How does RFID work?

Last Updated: April 17, 2019By


Radio-frequency identification or RFID pertains to a technology where a reader captures digital data encoded in smart labels or RFID tags through radio waves. How does RFID work? RFID uses radio waves to identify objects and gather information about them. The information gathered is entered into computer systems with little or no intervention from humans. RFID systems are composed of an RFID reader, an antenna and a smart label or RFID tag. RFID tags have an antenna and built-in circuit that are used to send data to the RFID reader, which converts the radio waves into usable data. Information gathered from the RFID tag is transferred to a host computer system, where it can be stored and assessed at a later time.

RFID tags have a protective material that holds the components together and protects them from different environmental conditions. It comes in various sizes and shapes. RFID tags are either active or passive. Active RFID tags are equipped with an onboard power supply a battery, allowing them to transmit data all the time. Passive tags are cheaper to implement and smaller than active ones. This kind of tag requires an RFID reader before it can transmit data. Smart labels are different from RFID tags as they’re made of an adhesive label and use both barcode and RFID technologies. They can be printed immediately using desktop label printers. Smart labels have an RFID tag inlay and may feature printed or barcode information. RFID tags require more advanced equipment and are more time consuming to make.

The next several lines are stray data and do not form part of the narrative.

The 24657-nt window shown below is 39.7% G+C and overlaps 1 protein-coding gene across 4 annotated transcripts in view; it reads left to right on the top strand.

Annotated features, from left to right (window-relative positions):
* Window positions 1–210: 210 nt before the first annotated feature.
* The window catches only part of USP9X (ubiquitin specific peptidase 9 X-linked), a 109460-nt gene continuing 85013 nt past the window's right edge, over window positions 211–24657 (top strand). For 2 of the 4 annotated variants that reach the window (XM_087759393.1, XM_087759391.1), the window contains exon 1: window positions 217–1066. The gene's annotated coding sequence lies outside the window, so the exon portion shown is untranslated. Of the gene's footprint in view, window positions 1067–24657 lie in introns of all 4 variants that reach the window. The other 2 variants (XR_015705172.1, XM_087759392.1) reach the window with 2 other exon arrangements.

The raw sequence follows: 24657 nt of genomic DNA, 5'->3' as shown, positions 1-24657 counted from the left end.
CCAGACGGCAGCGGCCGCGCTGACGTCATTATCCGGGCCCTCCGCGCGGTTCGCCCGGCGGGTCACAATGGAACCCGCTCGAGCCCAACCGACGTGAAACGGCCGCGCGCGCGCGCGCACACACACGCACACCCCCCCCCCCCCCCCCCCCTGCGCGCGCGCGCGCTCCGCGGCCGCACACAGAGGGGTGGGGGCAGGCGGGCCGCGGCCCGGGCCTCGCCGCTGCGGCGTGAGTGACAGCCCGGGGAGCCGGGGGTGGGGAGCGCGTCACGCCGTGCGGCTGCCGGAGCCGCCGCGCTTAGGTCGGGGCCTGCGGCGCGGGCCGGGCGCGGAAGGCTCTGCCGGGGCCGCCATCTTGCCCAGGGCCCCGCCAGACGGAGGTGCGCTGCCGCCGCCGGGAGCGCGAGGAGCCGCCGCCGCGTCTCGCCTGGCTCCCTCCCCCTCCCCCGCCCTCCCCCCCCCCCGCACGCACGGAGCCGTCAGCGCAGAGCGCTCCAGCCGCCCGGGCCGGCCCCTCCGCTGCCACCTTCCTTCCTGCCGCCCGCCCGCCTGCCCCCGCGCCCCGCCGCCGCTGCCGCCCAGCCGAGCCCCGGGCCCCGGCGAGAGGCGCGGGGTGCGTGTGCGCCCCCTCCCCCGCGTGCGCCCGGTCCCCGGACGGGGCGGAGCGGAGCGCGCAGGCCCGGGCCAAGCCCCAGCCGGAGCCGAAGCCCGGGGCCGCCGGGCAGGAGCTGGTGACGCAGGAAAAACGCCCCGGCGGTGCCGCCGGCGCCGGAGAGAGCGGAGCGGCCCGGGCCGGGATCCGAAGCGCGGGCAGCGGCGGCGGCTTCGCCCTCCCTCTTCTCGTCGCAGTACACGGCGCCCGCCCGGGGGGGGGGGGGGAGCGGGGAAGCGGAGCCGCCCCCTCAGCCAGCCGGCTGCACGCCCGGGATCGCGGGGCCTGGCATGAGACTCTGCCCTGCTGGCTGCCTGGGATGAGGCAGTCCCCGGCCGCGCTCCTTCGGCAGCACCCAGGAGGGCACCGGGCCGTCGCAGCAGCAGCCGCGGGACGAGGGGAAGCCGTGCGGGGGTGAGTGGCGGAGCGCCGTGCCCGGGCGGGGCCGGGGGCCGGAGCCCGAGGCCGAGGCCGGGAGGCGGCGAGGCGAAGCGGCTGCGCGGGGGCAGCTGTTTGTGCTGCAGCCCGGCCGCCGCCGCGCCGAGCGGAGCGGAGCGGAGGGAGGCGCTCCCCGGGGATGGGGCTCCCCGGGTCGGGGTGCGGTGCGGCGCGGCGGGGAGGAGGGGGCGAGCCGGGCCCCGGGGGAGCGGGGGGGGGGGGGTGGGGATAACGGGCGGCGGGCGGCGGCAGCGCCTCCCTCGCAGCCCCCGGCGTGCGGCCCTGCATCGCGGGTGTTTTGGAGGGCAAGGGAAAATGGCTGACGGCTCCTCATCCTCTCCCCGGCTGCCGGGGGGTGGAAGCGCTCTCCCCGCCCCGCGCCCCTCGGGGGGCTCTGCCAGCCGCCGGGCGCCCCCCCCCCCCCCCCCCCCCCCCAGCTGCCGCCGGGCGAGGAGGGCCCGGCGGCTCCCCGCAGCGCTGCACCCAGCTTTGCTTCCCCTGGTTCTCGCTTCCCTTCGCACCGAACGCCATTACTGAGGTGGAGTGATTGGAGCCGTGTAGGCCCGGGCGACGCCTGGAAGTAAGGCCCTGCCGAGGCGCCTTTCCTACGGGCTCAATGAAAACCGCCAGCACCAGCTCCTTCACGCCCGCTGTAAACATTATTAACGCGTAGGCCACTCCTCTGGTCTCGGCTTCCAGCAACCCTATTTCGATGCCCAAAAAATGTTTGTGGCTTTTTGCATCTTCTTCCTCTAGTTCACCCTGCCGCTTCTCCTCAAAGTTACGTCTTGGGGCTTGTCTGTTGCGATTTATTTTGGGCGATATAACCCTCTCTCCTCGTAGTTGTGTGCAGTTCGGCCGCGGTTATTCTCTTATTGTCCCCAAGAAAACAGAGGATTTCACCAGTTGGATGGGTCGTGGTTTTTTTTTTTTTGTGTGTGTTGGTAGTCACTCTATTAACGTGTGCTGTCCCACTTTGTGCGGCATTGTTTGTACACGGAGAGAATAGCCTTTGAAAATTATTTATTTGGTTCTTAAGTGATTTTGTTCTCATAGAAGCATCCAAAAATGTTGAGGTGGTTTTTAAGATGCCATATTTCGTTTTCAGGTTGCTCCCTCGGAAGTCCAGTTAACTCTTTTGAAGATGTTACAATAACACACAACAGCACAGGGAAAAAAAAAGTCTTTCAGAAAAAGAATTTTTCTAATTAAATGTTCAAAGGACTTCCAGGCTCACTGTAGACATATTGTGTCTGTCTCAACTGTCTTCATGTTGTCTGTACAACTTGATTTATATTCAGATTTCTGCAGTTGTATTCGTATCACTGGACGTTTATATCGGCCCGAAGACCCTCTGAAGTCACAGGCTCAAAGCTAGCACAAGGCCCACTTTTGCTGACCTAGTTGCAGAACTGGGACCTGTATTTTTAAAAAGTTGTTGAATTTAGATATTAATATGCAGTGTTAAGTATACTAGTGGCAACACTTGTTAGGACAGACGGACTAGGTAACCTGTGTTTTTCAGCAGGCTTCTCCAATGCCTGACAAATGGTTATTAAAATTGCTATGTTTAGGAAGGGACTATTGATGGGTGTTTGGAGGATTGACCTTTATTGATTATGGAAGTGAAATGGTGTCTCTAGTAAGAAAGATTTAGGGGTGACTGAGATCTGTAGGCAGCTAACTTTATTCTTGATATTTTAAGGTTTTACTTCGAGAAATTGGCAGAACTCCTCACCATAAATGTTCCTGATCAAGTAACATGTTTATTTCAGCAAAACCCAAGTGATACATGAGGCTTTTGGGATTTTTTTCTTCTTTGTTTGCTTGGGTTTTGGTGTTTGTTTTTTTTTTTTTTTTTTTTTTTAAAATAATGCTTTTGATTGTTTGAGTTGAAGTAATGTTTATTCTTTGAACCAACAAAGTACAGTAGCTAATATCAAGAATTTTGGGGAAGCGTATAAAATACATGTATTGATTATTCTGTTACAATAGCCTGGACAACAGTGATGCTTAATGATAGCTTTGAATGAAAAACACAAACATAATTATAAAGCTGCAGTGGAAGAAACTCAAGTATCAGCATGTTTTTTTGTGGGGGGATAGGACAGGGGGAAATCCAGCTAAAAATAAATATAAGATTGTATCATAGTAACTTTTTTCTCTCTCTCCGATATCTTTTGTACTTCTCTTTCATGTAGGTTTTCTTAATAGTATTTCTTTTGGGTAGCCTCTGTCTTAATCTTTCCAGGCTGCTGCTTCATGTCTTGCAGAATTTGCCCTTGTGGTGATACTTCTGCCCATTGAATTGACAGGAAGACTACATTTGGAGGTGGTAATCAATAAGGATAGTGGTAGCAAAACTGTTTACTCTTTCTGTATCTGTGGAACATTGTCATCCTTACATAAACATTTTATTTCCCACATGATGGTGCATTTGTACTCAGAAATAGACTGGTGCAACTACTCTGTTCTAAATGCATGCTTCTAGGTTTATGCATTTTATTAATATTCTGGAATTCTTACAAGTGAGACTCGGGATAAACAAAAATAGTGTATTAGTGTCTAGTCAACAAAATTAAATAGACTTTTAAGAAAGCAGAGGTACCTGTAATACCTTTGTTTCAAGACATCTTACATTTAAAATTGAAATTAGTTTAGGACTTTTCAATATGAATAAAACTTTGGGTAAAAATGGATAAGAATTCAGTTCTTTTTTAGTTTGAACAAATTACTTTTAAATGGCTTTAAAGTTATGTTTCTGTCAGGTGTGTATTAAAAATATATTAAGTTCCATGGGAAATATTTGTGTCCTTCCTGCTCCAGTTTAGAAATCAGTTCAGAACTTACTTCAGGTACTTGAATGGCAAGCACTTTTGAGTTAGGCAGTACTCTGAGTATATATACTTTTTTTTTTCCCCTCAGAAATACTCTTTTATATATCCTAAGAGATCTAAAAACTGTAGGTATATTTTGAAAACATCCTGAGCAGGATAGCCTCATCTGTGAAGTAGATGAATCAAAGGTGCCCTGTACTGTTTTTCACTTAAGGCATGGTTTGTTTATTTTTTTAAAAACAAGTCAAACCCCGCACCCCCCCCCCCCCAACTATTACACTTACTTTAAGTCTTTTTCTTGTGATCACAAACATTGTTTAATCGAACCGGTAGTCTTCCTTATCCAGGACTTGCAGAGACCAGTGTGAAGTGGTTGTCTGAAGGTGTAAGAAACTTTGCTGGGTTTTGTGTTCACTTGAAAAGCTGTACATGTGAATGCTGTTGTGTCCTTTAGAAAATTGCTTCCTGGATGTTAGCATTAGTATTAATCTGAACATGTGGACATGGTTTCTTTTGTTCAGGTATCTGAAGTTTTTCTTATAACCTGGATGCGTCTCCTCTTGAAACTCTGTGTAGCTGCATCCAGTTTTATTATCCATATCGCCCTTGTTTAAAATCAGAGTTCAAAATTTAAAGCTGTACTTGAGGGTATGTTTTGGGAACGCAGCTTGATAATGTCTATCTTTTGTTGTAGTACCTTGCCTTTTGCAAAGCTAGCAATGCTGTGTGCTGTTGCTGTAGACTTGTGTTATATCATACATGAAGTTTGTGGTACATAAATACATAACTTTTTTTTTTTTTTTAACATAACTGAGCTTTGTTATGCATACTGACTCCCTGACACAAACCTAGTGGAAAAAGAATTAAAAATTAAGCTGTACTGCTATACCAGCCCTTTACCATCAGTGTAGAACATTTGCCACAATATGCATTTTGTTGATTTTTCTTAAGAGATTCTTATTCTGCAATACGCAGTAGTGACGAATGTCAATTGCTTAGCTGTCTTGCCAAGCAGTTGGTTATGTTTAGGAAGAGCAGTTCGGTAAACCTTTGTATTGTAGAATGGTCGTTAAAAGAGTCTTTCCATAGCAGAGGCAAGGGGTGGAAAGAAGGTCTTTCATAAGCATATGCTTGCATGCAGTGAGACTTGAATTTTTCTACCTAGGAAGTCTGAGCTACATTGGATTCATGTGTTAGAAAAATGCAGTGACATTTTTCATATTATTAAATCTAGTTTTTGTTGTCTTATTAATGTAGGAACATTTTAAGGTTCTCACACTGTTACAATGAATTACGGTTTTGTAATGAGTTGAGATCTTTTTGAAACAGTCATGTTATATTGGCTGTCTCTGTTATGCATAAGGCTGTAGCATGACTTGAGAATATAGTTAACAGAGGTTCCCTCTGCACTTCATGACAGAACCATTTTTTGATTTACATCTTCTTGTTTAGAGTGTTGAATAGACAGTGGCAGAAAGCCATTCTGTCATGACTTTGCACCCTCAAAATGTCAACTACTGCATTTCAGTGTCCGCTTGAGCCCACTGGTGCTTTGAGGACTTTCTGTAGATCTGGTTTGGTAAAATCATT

RFID can be used in a wide range of applications such as personnel tracking, inventory management, ID badging, asset tracking, supply chain management, counterfeit prevention and controlling access to certain areas. Applications that are currently using barcode technology can upgrade to a system that implements RFID or a combination of both technologies. RFID has many advantages over barcodes, especially because RFID tags can hold more data about an item than a barcode. RFID tags are not susceptible to smearing, ripping and other damages that may be suffered by barcode labels.

RFID vs. Barcode

RFID readers require a direct line of sight to passive or active RFID tags, while barcode reads need a direct line of sight to the barcode. An RFID reader is capable of pulling information from tags at distances up to 300′. It can also read or interrogate RFID tags much faster. An RFID reader can read 40 or more tags per second. A barcode reader can read tags at distances up to 15′ only. Reading barcodes is also more time-consuming as a direct line of sight is needed.

If the item is not properly oriented to the barcode reader, it may take seconds to read one tag. The reusability and ruggedness of barcodes are limited due to the line of sight requirements. The line of sight is needed for barcodes, and the printed barcode must be visible on the outside of the item. However, this makes the barcode vulnerable to wear and tear. An RFID tag, on the other hand, is more durable as its electronic components are protected in a plastic cover. The tag can be implanted within the item itself, which guarantees better reusability and ruggedness.

Barcodes cannot read or write devices. You can’t add to the information that’s already printed on a barcode. That’s not the same for RFID tags. These tags have written and read capability. The RFID reader can communicate with the RFID tag and alter information. However, RFID tags are usually more costly than barcodes.

Uses of RFID

RFID tags can be encased in various materials. It comes in various sizes and shapes. RFID tags can be screw-shaped to make it easier to identify wooden items or trees. Animal tracking tags can be rice-sized and inserted underneath the skin. RFID tags can also be credit-card shaped. RFID devices have long been used to identify dogs. Permanent ink markings or tattoos can fade with age. It may also be difficult to get the dog to sit still while examining him for any markings. RFID tags make it easier to identify the owner of the dog. The anti-theft plastic tag attached to products in stores is an RFID tag as well. There are RFID microchips that can be attached to musical instruments to prevent theft.